3. Tool Tours with Intricate, Immersive Sound
By Steve Harvey. Touring the world behind Fear Inoculum, Tool’s first album in 13 years, the prog-metal heroes are filling arenas with a massive audio system that takes a new approach to immersive live sound.

2. Exclusive: Yamaha Launches Rivage PM5, PM3 Desks, DSPs, More
By Clive Young. Take an exclusive sneak peek of Yamaha’s most ambitious expansion for the Rivage series yet, as the company introduces two new consoles—the PM5 and PM3—as well as a pair of new DSP engines—DSP-RX and DSP-RX-EX—and Version 4 firmware.

1. AKM Factory Fire—A Pro-Audio Industry Disaster
By Clive Young. A 82-hour fire in AKM’s semiconductor factory is already hurting numerous top pro-audio manufacturers around the globe.

Original Resource is ProSoundNetwork.com

60 Seconds: Preston Gray, Yamaha Corp. of America

Preston Gray, the new director of marketing for Pro Audio, Yamaha Corp. of America.
Preston Gray is the new director of marketing for Pro Audio, Yamaha Corp. of America.

Q: What is your new position, and what does it entail?

I am excited to take on the role of director of marketing for Pro Audio at Yamaha Corp. of America. We are responsible for developing strategies to reach and engage new customers for Yamaha, Nexo and Steinberg products. At a deeper, more human level, I believe a simple melody, or even a few notes, can trigger an emotional bond with another person, and that sound and music have a transformational impact on individuals and the world around us. Our job in Yamaha’s Pro Audio team is to make sure those notes are heard, and to facilitate that connection between people.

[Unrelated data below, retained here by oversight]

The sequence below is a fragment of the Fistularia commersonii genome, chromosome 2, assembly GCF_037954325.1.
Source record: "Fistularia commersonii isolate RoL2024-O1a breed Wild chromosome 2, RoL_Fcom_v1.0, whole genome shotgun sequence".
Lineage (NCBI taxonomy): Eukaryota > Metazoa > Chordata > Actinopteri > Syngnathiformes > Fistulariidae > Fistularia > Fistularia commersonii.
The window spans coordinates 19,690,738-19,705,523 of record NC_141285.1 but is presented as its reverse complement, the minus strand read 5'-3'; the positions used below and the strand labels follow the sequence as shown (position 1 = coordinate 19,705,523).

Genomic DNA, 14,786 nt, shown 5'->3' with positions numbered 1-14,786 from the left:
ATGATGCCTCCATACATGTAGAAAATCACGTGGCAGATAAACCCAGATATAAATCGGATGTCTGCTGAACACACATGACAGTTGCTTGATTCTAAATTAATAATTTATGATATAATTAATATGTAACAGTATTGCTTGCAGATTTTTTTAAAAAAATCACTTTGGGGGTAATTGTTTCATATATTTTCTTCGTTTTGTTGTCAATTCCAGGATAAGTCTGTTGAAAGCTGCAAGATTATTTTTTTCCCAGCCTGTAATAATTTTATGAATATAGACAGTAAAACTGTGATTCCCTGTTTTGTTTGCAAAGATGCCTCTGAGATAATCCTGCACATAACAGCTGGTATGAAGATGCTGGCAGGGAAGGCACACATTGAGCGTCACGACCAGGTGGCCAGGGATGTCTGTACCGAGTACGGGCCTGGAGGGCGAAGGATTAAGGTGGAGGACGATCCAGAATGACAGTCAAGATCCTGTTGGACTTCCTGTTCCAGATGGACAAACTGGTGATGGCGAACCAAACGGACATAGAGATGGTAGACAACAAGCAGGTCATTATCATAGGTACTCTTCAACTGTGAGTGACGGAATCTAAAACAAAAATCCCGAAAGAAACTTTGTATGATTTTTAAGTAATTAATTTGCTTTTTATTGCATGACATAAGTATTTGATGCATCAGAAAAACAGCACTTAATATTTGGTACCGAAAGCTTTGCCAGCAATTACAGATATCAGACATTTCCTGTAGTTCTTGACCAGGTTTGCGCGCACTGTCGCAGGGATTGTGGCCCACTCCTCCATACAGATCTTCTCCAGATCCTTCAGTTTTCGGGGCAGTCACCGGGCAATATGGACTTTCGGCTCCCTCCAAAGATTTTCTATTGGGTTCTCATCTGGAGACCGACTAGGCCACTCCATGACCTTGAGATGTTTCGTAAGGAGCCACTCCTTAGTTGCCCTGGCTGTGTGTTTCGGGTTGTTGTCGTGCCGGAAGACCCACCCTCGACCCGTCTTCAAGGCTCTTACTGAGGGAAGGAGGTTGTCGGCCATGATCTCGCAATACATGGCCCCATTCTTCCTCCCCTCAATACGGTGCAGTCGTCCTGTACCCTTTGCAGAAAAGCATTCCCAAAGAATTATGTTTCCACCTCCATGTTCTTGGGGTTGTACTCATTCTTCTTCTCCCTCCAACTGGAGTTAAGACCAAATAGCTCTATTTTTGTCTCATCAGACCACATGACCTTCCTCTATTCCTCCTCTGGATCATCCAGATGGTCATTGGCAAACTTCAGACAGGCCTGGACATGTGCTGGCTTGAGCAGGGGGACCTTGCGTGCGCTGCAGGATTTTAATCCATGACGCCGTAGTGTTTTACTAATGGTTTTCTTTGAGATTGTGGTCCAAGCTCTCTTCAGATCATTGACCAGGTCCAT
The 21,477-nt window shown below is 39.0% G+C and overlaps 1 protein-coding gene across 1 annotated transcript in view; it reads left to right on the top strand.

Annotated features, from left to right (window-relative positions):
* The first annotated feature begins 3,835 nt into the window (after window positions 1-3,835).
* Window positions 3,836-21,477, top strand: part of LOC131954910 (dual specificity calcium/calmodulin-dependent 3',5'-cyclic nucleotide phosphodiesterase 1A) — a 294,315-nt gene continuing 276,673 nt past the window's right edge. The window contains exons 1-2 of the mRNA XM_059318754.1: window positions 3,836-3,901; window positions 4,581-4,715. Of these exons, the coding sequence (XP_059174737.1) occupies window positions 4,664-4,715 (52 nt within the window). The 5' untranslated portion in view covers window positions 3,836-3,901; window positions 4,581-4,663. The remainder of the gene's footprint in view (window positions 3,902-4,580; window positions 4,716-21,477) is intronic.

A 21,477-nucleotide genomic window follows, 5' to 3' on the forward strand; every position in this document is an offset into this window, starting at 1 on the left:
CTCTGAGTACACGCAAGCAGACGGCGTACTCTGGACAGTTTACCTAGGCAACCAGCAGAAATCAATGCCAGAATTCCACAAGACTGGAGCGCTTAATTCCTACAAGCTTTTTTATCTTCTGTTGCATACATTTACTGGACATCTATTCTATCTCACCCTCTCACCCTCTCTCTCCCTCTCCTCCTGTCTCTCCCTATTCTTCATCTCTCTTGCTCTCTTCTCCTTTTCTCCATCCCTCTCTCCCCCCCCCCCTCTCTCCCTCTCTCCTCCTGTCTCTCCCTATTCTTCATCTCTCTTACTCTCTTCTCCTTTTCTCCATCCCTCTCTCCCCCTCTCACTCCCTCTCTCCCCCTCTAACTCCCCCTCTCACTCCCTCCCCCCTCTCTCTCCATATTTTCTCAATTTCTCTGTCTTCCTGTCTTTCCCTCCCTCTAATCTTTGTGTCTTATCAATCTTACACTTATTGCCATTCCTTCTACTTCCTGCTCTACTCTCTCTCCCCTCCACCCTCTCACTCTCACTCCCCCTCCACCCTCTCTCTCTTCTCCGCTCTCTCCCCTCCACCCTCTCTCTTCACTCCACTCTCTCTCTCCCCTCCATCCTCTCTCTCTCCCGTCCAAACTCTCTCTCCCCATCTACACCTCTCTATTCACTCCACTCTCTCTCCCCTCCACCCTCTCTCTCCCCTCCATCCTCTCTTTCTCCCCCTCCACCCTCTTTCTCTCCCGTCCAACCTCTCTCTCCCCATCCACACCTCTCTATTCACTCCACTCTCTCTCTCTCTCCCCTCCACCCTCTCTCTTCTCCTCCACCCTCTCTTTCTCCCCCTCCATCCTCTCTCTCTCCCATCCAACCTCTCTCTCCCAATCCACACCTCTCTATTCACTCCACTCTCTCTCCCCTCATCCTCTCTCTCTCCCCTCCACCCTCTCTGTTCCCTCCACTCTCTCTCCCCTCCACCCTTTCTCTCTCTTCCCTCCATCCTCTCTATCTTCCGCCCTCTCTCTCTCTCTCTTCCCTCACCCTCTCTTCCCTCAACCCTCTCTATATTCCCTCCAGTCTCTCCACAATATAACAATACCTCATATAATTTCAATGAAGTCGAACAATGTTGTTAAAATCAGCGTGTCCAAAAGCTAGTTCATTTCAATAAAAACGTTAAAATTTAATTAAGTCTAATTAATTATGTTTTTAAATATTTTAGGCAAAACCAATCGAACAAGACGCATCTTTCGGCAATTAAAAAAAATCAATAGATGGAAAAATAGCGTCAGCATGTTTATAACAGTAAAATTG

Q: How has your background prepared you for your new role?

I am fortunate that I have been able to follow my passion for music and technology from day one of my career. I spent time touring with national artists in arenas and stadiums, where I gained firsthand experience with how the Yamaha, Nexo and Steinberg products perform cohesively as integrated systems in the real world. I experienced daily how Yamaha’s unique and intimate connection with music and musical instruments shines through in the sound quality of our pro audio systems.

While most pro audio systems are designed to amplify music, Yamaha uniquely knows exactly what that music should sound like, as we empower artists to create music by developing musical instruments. My role in the field, touring and tuning our systems, confirmed this confidence and excellence in sonic performance, and I can’t wait to share that experience with the world.

60 Seconds with Robert Trebus of d&b audiotechnik